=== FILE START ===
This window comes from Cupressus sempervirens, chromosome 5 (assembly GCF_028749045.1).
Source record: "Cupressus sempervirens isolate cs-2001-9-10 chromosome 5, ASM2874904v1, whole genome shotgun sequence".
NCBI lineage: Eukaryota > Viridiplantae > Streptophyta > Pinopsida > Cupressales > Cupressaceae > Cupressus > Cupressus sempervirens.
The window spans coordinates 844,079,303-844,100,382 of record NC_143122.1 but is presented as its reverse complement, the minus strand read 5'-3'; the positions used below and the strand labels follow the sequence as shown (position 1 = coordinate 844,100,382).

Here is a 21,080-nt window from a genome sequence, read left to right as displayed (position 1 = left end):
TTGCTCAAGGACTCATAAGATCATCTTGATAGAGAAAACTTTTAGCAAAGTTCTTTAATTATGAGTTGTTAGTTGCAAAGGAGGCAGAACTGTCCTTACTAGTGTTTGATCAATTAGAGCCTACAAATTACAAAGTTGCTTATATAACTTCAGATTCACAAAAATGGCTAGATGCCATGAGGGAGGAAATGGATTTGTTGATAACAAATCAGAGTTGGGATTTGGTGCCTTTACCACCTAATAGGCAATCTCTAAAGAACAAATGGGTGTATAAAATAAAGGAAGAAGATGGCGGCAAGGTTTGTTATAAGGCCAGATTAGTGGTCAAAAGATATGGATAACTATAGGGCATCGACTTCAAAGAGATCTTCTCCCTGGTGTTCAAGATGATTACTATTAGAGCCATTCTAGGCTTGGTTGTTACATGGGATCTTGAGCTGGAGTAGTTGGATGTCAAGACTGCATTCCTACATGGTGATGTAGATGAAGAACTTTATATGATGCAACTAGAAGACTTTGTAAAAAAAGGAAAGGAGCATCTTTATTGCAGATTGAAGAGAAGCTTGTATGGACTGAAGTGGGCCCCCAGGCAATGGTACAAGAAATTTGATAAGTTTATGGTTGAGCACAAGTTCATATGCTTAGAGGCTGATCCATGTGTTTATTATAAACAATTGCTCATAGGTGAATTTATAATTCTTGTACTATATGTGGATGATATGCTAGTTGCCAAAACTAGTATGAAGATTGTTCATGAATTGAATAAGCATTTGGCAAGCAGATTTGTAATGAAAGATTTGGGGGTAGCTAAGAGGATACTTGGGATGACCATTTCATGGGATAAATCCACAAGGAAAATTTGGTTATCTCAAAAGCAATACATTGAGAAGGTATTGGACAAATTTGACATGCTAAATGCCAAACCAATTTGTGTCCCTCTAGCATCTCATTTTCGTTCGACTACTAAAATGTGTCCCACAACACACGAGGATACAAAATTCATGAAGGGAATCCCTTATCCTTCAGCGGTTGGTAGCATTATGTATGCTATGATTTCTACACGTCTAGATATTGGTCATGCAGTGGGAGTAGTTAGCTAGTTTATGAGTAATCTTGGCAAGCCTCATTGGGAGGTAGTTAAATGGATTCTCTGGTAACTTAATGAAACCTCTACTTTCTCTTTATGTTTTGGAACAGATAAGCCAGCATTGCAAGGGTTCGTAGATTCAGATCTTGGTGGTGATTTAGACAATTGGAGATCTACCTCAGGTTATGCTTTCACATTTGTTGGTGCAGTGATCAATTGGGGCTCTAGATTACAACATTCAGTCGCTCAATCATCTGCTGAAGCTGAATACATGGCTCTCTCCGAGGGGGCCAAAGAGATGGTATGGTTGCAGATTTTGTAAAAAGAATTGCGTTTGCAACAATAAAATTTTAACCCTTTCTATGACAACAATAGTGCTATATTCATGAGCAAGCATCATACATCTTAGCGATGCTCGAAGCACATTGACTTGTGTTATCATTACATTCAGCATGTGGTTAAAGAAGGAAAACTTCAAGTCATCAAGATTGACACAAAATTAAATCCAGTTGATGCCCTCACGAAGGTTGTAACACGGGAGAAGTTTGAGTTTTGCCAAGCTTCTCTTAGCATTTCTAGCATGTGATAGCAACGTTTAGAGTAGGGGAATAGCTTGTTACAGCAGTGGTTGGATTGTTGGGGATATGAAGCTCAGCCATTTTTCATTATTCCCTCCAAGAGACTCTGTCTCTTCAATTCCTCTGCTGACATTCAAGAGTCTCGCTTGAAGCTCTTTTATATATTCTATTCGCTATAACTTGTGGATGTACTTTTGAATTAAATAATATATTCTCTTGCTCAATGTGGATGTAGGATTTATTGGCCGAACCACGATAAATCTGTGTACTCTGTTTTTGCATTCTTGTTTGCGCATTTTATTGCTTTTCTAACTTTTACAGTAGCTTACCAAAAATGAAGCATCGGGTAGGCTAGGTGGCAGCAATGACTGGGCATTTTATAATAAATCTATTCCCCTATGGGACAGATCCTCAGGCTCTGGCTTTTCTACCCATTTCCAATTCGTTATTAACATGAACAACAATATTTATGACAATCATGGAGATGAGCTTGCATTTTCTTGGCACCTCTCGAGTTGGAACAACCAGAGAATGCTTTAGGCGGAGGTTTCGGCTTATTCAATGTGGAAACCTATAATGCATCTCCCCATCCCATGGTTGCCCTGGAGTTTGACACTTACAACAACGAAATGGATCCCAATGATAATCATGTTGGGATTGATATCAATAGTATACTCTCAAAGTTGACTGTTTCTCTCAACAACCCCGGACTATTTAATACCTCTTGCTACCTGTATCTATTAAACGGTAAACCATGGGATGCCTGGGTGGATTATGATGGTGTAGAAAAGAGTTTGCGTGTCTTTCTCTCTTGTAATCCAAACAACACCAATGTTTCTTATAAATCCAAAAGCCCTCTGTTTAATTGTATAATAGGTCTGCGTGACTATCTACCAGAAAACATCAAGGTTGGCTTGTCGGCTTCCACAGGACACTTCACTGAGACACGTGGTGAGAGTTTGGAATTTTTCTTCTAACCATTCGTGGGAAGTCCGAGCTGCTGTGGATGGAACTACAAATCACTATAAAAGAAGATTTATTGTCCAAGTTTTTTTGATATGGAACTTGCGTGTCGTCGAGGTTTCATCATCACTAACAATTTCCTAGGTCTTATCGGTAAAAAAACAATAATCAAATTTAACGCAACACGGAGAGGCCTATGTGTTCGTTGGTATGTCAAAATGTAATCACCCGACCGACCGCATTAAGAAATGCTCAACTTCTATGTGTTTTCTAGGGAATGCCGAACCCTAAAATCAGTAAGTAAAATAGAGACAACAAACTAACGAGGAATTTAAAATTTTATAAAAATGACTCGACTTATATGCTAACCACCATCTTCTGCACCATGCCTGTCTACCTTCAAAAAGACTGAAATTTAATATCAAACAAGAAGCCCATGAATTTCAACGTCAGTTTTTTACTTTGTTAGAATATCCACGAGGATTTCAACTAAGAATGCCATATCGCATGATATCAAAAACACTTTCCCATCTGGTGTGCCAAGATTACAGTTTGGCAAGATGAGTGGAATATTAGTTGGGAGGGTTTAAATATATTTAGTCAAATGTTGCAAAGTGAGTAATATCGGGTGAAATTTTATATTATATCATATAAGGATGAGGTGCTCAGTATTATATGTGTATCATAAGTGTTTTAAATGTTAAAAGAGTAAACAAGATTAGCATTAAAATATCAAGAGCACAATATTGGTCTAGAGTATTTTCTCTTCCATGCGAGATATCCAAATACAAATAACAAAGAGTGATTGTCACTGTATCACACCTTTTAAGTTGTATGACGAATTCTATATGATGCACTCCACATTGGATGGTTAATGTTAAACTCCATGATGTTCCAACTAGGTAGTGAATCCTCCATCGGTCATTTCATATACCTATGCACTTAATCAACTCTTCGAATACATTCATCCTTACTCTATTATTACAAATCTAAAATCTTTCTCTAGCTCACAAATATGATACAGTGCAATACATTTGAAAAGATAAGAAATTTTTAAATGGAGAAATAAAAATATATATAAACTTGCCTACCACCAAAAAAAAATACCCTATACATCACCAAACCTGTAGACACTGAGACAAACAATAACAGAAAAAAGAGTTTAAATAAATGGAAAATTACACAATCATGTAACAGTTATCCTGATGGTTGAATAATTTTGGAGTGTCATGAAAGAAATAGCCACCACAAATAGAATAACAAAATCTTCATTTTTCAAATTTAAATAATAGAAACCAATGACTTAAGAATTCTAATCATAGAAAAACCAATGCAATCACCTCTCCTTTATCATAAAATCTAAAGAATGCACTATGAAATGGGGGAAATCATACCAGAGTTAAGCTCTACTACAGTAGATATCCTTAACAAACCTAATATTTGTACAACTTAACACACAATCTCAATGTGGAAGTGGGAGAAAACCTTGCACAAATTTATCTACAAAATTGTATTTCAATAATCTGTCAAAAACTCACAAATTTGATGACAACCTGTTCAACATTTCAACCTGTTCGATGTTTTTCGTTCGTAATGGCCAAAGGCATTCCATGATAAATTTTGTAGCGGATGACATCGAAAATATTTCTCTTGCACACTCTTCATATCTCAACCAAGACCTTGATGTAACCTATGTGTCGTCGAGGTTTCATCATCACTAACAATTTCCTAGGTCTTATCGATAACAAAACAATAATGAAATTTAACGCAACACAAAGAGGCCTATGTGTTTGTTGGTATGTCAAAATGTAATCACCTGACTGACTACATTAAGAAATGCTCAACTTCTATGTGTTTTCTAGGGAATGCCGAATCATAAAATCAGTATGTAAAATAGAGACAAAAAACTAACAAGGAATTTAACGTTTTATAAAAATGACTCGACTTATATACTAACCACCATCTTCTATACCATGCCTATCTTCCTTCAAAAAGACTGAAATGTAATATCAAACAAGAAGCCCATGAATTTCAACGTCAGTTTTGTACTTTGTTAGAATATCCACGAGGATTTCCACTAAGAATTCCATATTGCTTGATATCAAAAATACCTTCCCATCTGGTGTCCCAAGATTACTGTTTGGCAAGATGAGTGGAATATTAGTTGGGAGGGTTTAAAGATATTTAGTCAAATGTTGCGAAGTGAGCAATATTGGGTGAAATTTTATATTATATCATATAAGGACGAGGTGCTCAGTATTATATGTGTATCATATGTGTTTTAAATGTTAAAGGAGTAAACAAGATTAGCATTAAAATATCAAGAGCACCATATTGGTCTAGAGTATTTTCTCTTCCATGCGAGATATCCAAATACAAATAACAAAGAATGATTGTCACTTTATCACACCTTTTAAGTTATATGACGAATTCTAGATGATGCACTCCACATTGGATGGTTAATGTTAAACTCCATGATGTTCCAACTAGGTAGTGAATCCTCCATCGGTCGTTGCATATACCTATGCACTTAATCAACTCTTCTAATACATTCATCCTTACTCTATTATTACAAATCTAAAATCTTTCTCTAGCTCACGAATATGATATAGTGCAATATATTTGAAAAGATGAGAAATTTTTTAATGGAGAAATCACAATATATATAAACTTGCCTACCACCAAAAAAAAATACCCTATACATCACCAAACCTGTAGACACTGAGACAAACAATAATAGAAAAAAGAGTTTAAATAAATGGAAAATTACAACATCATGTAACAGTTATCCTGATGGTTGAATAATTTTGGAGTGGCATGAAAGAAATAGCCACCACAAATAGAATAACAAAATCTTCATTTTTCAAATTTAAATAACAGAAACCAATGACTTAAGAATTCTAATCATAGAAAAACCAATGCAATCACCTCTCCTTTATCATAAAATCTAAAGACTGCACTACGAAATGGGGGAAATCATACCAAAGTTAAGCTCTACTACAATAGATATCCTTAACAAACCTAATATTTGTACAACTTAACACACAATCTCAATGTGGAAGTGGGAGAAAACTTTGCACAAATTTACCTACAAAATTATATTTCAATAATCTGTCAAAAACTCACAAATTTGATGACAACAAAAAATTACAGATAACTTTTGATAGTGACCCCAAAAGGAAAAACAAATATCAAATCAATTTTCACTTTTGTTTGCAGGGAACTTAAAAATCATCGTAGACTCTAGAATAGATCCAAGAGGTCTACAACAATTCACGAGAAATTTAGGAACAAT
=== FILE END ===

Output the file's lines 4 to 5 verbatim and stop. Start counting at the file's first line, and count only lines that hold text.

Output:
The window spans coordinates 844,079,303-844,100,382 of record NC_143122.1 but is presented as its reverse complement, the minus strand read 5'-3'; the positions used below and the strand labels follow the sequence as shown (position 1 = coordinate 844,100,382).

Here is a 21,080-nt window from a genome sequence, read left to right as displayed (position 1 = left end):